|EDWARDS, JERRESIA - North Dakota State University|
|GREENLEE, KENDRA - North Dakota State University|
|CUMMINGS, SARA - North Dakota State University|
|Rinehart, Joseph - Joe|
|Kemp, William - Bill|
Submitted to: Meeting Abstract
Publication Type: Abstract Only
Publication Acceptance Date: 10/2/2013
Publication Date: 2/20/2014
Citation: Edwards, J.D., Greenlee, K.J., Cummings, S.E., Yocum, G.D., Rinehart, J.P., Kemp, W.P. 2014. Low temperature stress during pupal development and its effects on adult performance in alfalfa leafcutting bees [abstract]. Emerging Researchers National Conference. February 20-22, 2014. Washington, D.C. page A111.
Interpretive Summary: Seventy percent of crops grown for human food production are dependent on pollinators. The value of this pollination service worldwide is estimated to be over 100 billion dollars annually. This value does not include agriculture products that are not directly consumed by humans such as alfalfa that is used as an input for meat and milk production. The alfalfa leafcutting bee Megachile rotundata is the primary pollinator used in the production of alfalfa seed in North America. There is growing interest in M. rotundata for pollination of various specialty crops. These bees may, in the course of normal management, need to be exposed to constant low temperatures to slow their development in order to match their peak nesting activity to crop bloom. An alternative method that increases survival is to give the bee a daily short high temperature pulse during the low temperature storage. Since low temperature exposure is known to cause developmental abnormalities in other species, we examined the immune response of the bee treated with constant low temperature, low temperature with high temperature pulse, and no treatment control. We found that both treatment groups had weakened immune responses as compared the no treatment controls.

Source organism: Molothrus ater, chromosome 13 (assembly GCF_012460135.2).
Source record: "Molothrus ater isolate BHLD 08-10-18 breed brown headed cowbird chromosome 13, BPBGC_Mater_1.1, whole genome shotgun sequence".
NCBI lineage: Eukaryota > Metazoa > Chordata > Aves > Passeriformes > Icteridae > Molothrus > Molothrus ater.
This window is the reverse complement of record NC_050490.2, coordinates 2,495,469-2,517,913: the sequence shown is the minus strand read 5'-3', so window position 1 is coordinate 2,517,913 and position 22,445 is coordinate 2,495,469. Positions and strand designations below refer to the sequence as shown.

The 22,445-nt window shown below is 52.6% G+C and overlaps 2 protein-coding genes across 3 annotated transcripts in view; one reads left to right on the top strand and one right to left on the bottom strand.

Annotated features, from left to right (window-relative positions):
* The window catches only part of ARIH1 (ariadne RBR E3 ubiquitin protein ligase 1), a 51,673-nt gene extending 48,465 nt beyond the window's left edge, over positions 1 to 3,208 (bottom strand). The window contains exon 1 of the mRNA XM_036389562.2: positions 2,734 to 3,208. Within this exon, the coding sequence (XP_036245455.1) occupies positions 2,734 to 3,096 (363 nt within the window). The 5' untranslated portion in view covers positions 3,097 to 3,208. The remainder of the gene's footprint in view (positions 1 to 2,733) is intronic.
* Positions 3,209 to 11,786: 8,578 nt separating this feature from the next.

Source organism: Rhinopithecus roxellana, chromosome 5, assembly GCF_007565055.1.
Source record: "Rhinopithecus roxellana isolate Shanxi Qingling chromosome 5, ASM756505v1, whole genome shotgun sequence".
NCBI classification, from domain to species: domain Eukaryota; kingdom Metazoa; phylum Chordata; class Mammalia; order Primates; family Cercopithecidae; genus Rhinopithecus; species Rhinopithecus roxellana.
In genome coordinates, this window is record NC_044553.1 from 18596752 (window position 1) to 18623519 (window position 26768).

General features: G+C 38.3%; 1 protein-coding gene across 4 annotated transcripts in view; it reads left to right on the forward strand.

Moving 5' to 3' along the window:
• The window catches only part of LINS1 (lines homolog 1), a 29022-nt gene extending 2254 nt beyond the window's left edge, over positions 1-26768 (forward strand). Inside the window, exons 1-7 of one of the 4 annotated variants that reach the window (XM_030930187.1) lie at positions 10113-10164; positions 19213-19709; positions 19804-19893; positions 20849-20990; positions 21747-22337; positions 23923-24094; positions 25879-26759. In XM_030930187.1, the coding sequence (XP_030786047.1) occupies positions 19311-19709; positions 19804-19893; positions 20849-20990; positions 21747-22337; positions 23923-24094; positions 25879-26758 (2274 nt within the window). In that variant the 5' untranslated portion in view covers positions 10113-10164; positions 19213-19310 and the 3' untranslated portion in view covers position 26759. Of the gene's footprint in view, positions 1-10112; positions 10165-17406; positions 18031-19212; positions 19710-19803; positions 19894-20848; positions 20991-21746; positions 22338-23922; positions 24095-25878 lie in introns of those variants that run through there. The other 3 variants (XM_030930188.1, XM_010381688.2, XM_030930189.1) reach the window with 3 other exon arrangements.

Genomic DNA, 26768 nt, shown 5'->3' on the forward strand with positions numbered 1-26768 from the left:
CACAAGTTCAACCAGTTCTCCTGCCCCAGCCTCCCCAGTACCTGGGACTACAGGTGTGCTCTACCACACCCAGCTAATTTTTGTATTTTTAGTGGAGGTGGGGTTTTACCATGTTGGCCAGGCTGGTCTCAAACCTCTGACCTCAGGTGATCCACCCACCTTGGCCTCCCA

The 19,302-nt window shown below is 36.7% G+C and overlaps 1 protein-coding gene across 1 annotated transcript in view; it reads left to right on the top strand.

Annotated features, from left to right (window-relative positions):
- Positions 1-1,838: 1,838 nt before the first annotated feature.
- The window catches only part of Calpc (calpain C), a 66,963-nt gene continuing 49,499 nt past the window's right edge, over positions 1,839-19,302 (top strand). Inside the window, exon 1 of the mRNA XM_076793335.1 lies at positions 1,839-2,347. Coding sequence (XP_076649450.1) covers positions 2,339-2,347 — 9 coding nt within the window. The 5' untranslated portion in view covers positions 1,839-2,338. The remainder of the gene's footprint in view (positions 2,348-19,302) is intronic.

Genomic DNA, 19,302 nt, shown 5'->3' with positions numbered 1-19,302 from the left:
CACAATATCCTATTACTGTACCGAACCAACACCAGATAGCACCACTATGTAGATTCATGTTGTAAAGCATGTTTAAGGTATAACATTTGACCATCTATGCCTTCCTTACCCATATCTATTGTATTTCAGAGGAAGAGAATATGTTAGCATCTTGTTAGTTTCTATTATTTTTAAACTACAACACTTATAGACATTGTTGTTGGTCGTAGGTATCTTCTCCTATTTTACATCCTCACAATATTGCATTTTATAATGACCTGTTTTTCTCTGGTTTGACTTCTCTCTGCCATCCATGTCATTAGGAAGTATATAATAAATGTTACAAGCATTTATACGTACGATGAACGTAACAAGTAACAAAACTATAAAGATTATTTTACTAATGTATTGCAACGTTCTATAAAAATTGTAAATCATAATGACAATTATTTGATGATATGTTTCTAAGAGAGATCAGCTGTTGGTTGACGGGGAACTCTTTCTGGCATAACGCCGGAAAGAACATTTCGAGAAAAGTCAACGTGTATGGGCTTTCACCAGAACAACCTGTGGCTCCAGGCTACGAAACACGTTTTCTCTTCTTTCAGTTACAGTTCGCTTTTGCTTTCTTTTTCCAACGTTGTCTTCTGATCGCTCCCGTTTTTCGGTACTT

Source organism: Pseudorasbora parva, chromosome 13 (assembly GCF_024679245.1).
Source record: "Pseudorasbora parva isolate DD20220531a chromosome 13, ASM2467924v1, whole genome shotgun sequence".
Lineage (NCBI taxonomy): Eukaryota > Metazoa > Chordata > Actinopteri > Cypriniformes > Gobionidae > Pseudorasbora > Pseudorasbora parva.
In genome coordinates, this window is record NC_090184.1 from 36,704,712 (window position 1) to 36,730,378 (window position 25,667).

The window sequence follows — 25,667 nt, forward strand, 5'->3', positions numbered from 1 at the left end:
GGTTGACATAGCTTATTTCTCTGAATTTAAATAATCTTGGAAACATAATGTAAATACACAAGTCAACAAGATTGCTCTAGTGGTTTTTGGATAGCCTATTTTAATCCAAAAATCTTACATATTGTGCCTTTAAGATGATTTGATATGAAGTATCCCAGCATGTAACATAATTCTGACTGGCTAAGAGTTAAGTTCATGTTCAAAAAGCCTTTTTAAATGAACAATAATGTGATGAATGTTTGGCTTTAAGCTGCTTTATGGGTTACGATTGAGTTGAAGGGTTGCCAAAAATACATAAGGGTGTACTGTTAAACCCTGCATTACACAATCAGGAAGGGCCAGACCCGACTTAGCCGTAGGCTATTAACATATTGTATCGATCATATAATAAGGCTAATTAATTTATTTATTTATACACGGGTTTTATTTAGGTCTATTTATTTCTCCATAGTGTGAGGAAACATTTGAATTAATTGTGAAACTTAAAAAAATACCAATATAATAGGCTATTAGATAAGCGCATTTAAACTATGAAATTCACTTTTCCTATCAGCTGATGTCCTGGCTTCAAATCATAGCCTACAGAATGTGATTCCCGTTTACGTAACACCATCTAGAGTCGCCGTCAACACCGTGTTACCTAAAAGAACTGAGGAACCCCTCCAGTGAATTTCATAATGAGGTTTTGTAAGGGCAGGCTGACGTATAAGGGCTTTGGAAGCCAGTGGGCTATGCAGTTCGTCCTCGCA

Technical Abstract: Megachile rotundata, commonly known as the alfalfa leafcutting bee, is a key alternative pollinator. Farmers store pupal M. rotundata over the winter inside a 6°C incubator and then place the pupal bees into incubators at 29°C to initiate adult development. Their goal is to time adult bee emergence with crop blooms. Factors such as weather can delay crops from blooming. To slow down bee emergence for better timing, farmers use a treatment called static thermal regime (STR). STR is an interrupted storage treatment which the bees are taken from 29°C incubator, then placed into a 6°C incubator for a week, and afterward returned to 29°C to continue development. This delay usually results in a higher mortality rate. An alternative method to STR, fluctuating thermal regime (FTR), yields better survival. FTR is similar to STR except that when bees are at 6°C, they receive a daily one hour pulse of heat at 20°C. Although the survival rates of bees in FTR are better, we still do not know whether those bees are as healthy as untreated bees. To test how the temperature treatment affects bee immunity, we infected developing bees with E.coli. We compared untreated M.rotundata to those reared in both reared in both STR and FTR. After infecting them, we tracked their survival and development times during infection. Interrupting development with STR and FTR treatments affected survival and development times during infection. However, it is unclear from our results whether FTR or STR is better for bee health.